Send to:

Choose Destination
See comment in PubMed Commons below

The amplitude of elicited PGO waves: a correlate of orienting.

Author information

  • 1Laboratory of Anatomy, School of Veterinary Medicine, University of Pennsylvania, Philadelphia 19104-6045.


Ponto-geniculo-occipital (PGO) waves spontaneously occur in the pons, lateral geniculate body (LGB), and occipital cortex during rapid eye movement sleep (REM), and PGO-like waves (PGOE) may be elicited in LGB during sleep and waking. Because REM has been hypothesized to be a state of continual "orienting" or "hyper-alertness," we tested whether the amplitudes of PGOE in "alerting" situations (the abrupt onset of a loud sound or presentation of a novel stimulus within a series of stimuli) that evoke orienting responses (OR) would be greater than those following stimuli without OR. We also compared PGOE accompanying OR to PGOE during REM and NREM when OR are absent. The amplitudes of PGOE in W were greatest when OR were observed, and the amplitudes of PGOE accompanying OR were not significantly different from PGOE amplitudes in REM. Likewise, the amplitudes of PGOE during REM were not significantly different from those of the highest amplitude spontaneous PGO waves. We propose that the presence of PGOE signals registration of stimuli and that stimuli of sufficient significance to induce behavioral OR in waking also elicit PGOE of significantly greater amplitudes in all behavioral states. These findings support the hypothesis that the presence of high-amplitude PGO waves in REM indicates that the brain is in a state of more-or-less continual orienting.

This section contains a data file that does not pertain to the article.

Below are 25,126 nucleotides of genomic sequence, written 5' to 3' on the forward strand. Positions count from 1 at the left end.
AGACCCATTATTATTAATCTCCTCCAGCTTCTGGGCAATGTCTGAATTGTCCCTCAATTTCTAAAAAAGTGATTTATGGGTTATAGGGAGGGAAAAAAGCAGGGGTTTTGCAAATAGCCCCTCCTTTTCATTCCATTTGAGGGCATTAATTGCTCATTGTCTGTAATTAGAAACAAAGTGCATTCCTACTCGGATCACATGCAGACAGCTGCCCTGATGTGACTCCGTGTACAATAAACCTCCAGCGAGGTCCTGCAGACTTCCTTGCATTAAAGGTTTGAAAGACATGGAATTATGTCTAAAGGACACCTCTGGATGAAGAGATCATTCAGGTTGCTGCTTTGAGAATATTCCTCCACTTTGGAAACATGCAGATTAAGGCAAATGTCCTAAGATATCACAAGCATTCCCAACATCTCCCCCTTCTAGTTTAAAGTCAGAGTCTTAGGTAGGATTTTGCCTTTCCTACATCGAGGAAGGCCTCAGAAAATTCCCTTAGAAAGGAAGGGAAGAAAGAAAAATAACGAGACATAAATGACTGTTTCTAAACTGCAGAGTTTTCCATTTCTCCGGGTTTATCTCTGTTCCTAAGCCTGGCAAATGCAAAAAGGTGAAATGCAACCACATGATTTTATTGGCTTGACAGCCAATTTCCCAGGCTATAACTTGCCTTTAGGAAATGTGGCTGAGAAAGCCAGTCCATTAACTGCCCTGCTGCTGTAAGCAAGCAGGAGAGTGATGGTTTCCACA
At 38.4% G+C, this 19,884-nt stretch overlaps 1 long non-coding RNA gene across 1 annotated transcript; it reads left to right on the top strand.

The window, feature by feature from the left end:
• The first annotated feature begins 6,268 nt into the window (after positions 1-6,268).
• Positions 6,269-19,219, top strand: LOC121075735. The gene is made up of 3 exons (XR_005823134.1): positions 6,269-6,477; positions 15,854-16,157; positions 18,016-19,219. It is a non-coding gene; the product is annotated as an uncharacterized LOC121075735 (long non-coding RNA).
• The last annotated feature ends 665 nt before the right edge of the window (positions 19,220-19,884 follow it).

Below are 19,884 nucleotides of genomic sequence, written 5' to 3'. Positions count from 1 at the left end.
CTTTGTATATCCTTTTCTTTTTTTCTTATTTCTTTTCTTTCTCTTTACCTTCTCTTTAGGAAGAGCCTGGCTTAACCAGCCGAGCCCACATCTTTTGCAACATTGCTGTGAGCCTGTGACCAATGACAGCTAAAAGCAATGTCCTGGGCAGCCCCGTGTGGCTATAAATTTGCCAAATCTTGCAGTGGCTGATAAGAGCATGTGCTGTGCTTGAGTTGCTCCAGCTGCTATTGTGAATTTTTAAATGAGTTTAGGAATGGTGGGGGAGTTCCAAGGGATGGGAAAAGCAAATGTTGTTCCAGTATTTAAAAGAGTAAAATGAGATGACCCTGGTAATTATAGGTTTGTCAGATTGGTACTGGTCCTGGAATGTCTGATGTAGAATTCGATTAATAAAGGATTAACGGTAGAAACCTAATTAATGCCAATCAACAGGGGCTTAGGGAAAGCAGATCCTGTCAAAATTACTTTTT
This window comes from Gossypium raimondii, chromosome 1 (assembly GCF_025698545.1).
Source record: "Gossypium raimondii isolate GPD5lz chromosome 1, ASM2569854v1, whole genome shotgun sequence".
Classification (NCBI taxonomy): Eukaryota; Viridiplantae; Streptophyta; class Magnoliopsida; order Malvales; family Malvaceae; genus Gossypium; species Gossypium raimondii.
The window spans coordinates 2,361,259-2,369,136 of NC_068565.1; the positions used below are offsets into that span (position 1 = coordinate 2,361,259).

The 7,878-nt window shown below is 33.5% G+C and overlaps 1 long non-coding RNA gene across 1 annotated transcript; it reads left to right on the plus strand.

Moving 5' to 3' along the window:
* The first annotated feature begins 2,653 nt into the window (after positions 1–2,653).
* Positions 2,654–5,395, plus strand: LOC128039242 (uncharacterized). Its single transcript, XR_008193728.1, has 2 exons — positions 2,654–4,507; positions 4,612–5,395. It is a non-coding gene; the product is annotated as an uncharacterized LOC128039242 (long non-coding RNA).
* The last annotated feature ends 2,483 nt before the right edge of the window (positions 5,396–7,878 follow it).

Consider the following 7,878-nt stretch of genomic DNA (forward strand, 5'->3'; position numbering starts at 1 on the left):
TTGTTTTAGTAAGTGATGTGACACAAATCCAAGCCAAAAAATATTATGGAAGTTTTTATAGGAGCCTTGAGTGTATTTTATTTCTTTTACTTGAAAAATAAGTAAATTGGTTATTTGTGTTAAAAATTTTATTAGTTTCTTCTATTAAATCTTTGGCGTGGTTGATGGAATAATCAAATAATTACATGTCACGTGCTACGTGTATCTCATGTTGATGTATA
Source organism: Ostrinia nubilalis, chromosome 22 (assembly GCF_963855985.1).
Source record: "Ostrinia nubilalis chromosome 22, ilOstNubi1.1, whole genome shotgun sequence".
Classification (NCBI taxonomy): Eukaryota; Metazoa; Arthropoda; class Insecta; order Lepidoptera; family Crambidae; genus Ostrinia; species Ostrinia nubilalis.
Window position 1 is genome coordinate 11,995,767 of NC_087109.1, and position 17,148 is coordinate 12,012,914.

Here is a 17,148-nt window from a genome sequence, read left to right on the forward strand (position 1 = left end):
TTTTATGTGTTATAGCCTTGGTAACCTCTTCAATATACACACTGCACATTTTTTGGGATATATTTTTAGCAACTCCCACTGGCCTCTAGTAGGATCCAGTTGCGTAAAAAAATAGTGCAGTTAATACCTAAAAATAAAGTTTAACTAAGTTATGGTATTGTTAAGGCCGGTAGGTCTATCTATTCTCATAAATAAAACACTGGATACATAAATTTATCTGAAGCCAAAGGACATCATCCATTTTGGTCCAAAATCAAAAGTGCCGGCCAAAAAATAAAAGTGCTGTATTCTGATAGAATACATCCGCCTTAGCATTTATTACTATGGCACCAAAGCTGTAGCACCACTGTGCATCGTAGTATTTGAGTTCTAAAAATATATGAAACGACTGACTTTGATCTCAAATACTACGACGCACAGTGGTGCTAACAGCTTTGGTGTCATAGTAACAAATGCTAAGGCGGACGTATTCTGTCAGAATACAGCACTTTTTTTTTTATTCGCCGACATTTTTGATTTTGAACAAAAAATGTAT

[PubMed - indexed for MEDLINE]
PubMed Commons home

PubMed Commons

How to join PubMed Commons

    Supplemental Content

    Loading ...
    Write to the Help Desk